Welcome to the Software Carpentry lectures on Databases.
In this screencast we'll show you how to combine data from multiple tables.
The database we'll use in this screencast has two tables.
The Experiment table you are familiar with from previous lectures and the Person table you see here.
This table describes each scientist. It contains their Firstname, Lastname, and LoginID
Suppose we wanted to get the Experiment data and the scientists' first and last name on each row, not just their login names.
We do this by using the JOIN command:
SELECT * FROM Person JOIN Experiment;
This says, "Join records in the Person table together with records in the Experiment table, and return all of the columns".
The results many not be quite what we you expected.
When doing a join, by default, the database simply returns a row for every possible combination of rows from the joined tables. (This is called the Cross Product of the rows.)
That is, the database does not attempt to figure out out how to join the tables by the column names or by the data it contains — it leaves that part to you to explain.
What we want to do is only return the combinations of rows from the Person table and the Experiment table when the LoginID fields are the same.
To express this in SQL we need to use an ON clause that specifies this fact.
SELECT * FROM Person JOIN Experiment ON Person.LoginID = Experiment.LoginID;
The ON clause tells the database which rows to return from the default cross-product of rows we saw before. In this case, it only returns rows from that cross product where the LoginID is the same from both the Person table and the Experiment table.
The ON clause is like a WHERE clause that is applied when joining the tables.
We could have written the query like this:
SELECT * FROM Person JOIN Experiment WHERE Person.LoginID = Experiment.LoginID;
but using the ON clause makes it clear what relationship you intend there to be in the join.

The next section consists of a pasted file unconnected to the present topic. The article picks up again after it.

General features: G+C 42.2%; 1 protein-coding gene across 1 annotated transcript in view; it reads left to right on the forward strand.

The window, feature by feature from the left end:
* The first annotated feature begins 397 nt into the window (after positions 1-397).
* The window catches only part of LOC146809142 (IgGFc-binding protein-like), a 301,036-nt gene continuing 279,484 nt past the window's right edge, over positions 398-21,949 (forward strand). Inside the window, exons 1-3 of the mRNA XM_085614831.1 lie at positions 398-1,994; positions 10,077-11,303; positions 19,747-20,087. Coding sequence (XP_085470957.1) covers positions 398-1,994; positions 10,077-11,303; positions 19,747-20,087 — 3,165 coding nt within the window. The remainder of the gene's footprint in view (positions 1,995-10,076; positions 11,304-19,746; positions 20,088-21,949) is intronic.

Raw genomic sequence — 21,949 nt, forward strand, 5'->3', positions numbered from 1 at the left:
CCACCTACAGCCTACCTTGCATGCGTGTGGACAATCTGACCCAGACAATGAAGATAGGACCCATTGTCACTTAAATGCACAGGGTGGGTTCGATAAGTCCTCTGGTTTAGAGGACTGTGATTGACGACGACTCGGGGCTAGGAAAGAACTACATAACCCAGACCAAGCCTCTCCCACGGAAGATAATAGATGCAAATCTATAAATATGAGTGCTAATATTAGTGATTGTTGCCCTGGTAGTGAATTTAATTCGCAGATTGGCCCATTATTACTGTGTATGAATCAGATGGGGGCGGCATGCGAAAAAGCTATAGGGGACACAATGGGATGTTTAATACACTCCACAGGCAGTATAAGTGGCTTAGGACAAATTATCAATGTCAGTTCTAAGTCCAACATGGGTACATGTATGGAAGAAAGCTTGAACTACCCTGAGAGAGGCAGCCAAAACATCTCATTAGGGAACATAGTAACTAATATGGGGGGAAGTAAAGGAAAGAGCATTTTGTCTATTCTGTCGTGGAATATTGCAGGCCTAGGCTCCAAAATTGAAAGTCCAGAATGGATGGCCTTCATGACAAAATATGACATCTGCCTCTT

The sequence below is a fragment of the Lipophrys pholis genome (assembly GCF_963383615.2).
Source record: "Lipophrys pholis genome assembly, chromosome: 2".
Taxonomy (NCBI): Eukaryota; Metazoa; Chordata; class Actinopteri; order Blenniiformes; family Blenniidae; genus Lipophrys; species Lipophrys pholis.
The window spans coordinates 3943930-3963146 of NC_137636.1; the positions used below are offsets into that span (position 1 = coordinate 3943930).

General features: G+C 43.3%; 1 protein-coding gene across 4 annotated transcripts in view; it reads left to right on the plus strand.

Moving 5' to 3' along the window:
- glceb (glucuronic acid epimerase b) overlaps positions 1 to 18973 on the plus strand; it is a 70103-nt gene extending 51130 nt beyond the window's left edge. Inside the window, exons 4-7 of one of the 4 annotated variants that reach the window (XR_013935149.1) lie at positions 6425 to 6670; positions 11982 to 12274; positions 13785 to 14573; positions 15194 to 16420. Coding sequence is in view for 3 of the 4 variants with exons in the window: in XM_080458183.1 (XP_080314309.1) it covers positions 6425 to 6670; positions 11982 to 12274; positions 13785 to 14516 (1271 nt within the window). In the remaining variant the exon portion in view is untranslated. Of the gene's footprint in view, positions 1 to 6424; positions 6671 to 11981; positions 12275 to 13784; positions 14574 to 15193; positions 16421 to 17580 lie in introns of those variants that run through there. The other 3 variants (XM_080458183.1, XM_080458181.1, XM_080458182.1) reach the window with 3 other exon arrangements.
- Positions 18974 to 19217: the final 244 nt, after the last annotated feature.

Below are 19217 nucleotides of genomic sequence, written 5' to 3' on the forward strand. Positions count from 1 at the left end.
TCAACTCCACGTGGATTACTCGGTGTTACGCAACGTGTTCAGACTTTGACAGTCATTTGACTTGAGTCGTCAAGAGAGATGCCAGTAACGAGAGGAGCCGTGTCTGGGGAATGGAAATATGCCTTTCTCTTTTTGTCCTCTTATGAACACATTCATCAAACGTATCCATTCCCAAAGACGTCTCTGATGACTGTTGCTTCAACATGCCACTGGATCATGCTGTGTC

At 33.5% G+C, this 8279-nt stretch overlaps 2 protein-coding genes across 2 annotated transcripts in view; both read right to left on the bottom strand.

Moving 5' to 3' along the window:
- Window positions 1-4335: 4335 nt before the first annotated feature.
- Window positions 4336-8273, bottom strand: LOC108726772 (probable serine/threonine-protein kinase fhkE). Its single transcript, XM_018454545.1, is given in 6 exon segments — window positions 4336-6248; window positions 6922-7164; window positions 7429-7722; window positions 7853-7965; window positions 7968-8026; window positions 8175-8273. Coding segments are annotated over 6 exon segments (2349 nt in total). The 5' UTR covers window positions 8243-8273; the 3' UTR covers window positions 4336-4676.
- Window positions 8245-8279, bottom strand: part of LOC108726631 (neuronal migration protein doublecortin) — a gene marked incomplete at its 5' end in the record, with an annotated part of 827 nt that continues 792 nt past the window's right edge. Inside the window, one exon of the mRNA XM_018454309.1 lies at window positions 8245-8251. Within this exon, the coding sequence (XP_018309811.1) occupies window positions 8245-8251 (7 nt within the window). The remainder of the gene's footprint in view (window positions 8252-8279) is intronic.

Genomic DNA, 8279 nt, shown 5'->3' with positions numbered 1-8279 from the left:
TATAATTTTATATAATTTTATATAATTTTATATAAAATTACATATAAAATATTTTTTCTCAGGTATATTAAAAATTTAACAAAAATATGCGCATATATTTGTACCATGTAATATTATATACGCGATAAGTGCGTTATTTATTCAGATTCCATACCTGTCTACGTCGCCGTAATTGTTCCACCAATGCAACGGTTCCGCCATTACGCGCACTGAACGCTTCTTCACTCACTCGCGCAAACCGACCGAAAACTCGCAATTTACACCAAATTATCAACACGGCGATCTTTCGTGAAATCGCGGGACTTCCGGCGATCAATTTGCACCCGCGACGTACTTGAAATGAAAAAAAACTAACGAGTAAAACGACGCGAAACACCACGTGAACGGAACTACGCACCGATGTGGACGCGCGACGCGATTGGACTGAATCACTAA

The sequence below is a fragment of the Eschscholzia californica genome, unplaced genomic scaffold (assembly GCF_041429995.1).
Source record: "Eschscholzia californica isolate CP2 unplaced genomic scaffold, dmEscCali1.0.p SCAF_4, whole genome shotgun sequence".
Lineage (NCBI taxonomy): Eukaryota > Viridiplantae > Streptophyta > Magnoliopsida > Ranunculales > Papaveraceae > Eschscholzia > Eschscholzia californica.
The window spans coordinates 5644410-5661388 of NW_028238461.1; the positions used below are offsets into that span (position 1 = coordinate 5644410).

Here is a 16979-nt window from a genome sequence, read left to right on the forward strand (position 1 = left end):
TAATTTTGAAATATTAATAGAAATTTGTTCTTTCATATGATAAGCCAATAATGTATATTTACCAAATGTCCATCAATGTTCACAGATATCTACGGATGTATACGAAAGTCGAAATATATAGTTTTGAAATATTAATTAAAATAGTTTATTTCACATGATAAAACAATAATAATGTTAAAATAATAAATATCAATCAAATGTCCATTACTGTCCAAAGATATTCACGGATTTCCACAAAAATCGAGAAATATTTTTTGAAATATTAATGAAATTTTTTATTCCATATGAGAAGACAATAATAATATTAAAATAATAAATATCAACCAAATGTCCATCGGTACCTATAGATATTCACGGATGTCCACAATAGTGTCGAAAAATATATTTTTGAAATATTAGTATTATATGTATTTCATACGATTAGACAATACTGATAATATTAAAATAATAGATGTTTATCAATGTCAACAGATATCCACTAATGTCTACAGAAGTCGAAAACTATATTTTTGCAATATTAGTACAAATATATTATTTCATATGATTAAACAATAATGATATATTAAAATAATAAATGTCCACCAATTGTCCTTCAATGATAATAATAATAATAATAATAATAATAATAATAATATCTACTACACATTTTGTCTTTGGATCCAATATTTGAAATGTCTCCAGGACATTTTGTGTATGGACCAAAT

Notice in our query that we put the Person table name before the LoginID in the ON clause. This is necessary because the LoginID field appears in both the Person and the Experiment table, so we need to be clear which table's field we are refering to.
We can use this same 'dot' syntax to refer to columns we want to return.
For example, if we wrote this:
SELECT Person.FirstName, Experiment.* FROM Person JOIN Experiment ON Person.LoginID = Experiment.LoginID;
This query returns only the FirstName column from the Person table, and returns every column (that's the star) from the Experiment table.
To simplify the query, we can provide an alias for the tables we are joining.
We do this by putting the alias right after the table name in the FROM clause:
SELECT Person.FirstName, Experiment.* FROM Person p JOIN Experiment e ON Person.LoginID = Experiment.LoginID;
This means that in this query, the Person table must be refered to as "p", and the Experiment table as "e". So we need to fix up the query with the new names:
SELECT p.FirstName, e.* FROM Person p JOIN Experiment e ON p.LoginID = e.LoginID;
This is exactly the same query as before, except it's a lot shorter which comes in handy when we write more complex queries.
You can join more than two tables simply by adding another JOIN..ON clause to the query.
Let's add another table into our database. This table is called ExperimentDetails.
For each Project and Experiment ID this table lists the name of the experiment, and the location.
So say you wanted the full name, and date, location and name of the experiment:
SELECT ExperimentDate, FirstName, LastName, ExperimentName, Location
We'll put these fields down now, and come back later to add in the table aliases once we've written our query.
These fields are coming from three tables: Person, Experiment, and ExperimentDetail, so we'll need to join all of these tables together in our query.
FROM Person p JOIN Experiment e
The Person table is joined to the Experiment table as before, by the LoginID
ON p.LoginID = e.LoginID
We then join to the ExperimentDetail table by specifying the condition that both the project and experiment must be the same between rows of the Experiment table and of the ExperimentDetail table
JOIN ExperimentDetail ed ON (e.Project = ed.Project AND e.Experiment = ed.Experiment);
Now we can go back and update our selected field names with their table aliases:
SELECT e.ExperimentDate, p.FirstName, p.LastName, ed.ExperimentName, ed.Location FROM Person p JOIN Experiment e ON p.LoginID = e.LoginID JOIN ExperimentDetail ed ON (e.Project = ed.Project AND e.Experiment = ed.Experiment);
In this screencast we've shown you how to mix data from different tables using a JOIN..ON clause.
We've seen that we can join two or more tables using the JOIN clause. The ON clause acts like a filter that specifies the conditions for how to join rows from each table.